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The flowers of history, especially such as relate to the affairs of Britain. Vol. II. A.D. 1066 to A.D. I307.


Sir John Froissart's Chronicles of England, France, Spain and the Ajoining Countries from the latter part of the reign of Edward II to the coronation of Henry IV in 12 volumes 

Chronicles of Enguerrand De Monstrelet (Sir John Froissart's Chronicles continuation) in 13 volumes 

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The flowers of history, especially such as relate to the affairs of Britain. Vol. II. A.D. 1066 to A.D. I307.
page 355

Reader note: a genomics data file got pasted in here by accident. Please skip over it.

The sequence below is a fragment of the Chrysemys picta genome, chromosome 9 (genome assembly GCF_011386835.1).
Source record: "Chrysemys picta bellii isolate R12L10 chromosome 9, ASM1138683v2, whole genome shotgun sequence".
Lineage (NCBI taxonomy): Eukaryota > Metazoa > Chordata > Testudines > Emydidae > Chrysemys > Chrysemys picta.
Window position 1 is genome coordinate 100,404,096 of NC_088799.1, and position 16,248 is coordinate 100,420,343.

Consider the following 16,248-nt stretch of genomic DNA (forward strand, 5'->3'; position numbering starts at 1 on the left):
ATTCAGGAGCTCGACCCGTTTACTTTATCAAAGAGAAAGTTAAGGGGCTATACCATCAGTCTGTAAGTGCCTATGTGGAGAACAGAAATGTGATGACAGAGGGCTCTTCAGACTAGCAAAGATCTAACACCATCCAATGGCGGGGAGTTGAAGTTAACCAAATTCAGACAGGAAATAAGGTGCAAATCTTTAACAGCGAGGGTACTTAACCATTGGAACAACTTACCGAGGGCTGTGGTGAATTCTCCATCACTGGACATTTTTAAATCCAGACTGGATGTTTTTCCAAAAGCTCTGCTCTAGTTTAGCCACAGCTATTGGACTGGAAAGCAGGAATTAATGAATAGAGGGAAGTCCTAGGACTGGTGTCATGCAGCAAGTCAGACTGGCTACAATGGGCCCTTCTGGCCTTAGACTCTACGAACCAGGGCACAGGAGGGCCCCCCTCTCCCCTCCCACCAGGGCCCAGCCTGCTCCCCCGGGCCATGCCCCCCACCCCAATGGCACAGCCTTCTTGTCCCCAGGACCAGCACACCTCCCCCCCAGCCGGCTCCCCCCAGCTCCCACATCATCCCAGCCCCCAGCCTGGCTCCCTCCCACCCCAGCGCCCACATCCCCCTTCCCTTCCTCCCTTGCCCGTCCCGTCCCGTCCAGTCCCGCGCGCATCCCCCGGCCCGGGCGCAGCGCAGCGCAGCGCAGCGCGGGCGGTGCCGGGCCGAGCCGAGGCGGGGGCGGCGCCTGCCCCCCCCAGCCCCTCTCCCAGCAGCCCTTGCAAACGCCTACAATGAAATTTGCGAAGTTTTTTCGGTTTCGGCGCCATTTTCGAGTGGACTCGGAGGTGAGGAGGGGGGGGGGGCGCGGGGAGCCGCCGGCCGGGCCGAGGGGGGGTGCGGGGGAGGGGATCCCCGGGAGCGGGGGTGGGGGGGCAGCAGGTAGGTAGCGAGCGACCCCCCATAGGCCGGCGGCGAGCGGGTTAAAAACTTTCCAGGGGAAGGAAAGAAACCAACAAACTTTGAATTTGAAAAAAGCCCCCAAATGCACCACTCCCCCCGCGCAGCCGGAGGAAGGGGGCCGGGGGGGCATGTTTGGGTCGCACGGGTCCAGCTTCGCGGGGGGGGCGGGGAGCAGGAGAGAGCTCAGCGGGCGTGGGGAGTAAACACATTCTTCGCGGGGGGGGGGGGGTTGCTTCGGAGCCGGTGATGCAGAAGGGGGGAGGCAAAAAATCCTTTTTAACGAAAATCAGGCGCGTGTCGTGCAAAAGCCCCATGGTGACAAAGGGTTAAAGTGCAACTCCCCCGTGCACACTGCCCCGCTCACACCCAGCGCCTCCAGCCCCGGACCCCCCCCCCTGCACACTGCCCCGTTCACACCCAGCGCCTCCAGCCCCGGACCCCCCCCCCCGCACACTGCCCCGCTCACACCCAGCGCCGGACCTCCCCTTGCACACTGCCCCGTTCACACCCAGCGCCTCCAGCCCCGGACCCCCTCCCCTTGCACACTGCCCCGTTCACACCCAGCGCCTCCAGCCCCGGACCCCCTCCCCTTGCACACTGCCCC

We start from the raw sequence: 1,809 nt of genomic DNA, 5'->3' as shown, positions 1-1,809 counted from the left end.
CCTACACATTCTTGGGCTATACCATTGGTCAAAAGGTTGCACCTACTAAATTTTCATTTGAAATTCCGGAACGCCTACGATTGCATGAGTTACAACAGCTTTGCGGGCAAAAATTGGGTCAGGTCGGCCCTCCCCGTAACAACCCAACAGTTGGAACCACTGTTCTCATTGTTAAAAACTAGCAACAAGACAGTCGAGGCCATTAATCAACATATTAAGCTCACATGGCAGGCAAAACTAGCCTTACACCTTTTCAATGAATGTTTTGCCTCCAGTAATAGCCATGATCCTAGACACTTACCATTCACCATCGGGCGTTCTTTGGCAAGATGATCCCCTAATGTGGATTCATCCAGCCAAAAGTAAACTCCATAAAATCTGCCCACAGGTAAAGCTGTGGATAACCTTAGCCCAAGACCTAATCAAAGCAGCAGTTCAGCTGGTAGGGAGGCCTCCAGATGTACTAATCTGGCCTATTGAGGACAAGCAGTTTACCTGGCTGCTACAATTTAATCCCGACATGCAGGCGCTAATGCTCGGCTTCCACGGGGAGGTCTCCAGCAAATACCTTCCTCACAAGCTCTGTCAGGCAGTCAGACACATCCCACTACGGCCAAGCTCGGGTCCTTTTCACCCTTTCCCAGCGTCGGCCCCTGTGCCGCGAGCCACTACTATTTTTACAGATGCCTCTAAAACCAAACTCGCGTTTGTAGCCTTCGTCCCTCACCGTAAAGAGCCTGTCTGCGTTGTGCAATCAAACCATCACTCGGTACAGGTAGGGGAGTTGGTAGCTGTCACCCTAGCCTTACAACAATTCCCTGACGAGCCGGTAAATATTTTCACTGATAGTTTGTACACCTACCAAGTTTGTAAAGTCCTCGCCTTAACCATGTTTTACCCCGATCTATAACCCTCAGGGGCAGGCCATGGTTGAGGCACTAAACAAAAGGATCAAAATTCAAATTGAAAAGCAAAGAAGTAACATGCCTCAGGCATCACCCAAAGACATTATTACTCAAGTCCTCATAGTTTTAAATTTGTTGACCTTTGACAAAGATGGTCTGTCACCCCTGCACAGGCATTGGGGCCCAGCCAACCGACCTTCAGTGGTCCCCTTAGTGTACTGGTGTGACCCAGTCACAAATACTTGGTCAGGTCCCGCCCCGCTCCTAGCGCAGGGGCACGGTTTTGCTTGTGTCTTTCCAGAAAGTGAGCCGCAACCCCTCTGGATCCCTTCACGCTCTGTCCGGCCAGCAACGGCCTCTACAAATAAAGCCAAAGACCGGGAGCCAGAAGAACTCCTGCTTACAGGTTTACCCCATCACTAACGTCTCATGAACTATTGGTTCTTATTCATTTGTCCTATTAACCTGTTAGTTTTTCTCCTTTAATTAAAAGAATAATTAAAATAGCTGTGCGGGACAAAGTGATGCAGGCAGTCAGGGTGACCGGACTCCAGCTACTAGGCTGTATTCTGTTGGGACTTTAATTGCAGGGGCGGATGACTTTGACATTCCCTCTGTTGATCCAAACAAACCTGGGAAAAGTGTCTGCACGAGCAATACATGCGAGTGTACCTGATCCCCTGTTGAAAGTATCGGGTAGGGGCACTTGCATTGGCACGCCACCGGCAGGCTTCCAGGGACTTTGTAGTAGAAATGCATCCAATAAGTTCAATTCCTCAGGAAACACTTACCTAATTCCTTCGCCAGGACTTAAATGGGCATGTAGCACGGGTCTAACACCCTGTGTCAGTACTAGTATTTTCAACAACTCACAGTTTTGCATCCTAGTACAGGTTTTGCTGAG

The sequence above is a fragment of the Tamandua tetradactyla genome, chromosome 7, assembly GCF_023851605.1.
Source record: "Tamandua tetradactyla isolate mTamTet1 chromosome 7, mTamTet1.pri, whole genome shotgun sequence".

been so often promised and broken, and then they would en deavour to assist him to the utmost of their power. At this time the weather was very unseasonable during nearly the whole of the spring season, and very unfavourable to flowers and trees, because the whole of the month of April there was neither rain nor dew to soften the dry earth, or to give it even the slightest refreshment. Walter de Grey, archbishop of York, in the aforesaid parliament, having his brain softened by his daily fastings and anxieties, so that he had entirely lost his appetite for eating, and was wasting away, went to Fulham, the manor of the bishop of London, where, on the third day after his arrival, he expired in perfect happiness. He had ruled his church of York with great vigour for about forty years, all but three months and three weeks. And so, about the first of May, he went the way of all flesh, and his body was honourably conveyed to York, under the conduct of Walter, bishop of Durham, one of his suffragans,.and honourably buried in the church of York. Intimation" was given to the chapter of Lincoln, by Master Hugh de Mortimer, officer of the archbishop of Canterbury, that, as the appointment of William Wolf, formerly archdeacon of Lincoln, had been annulled, they should, without delay, elect some one else in his stead ; or else Master Hugh, by the authority of the Apostolic See, and that of his lord of Canterbury, would do it himself, and punish the canons for their disobedience. Therefore, the canons created a new archdeacon, the aforesaid Master William submitting to this very patiently, and manfully exerting himself for the liberties of his church. The lord Alexander the pope sent the cardinal Octavian with a large army to destroy Nocera, with king Manfred, who had thrown himself into it. So when Octavian, having marshalled his forces with the aid of a certain skilful and powerful marquis, had arrived almost under the walls of the city, a great alarm seized both the armies, so that the citizens did not venture to attack in a hostile manner those who were coming against them, nor did those who came venture to attack the citizens. At last, the marquis said to Octavian, " My lord, let a third part of our army retreat, for Manfred and his army are, as it were, besieged and shut in, for they do not dare to come forth." Moreover, the same marquis diminished his army a second time, so as to retain scarcely twelve thousand out of sixty thousand. And when he had done

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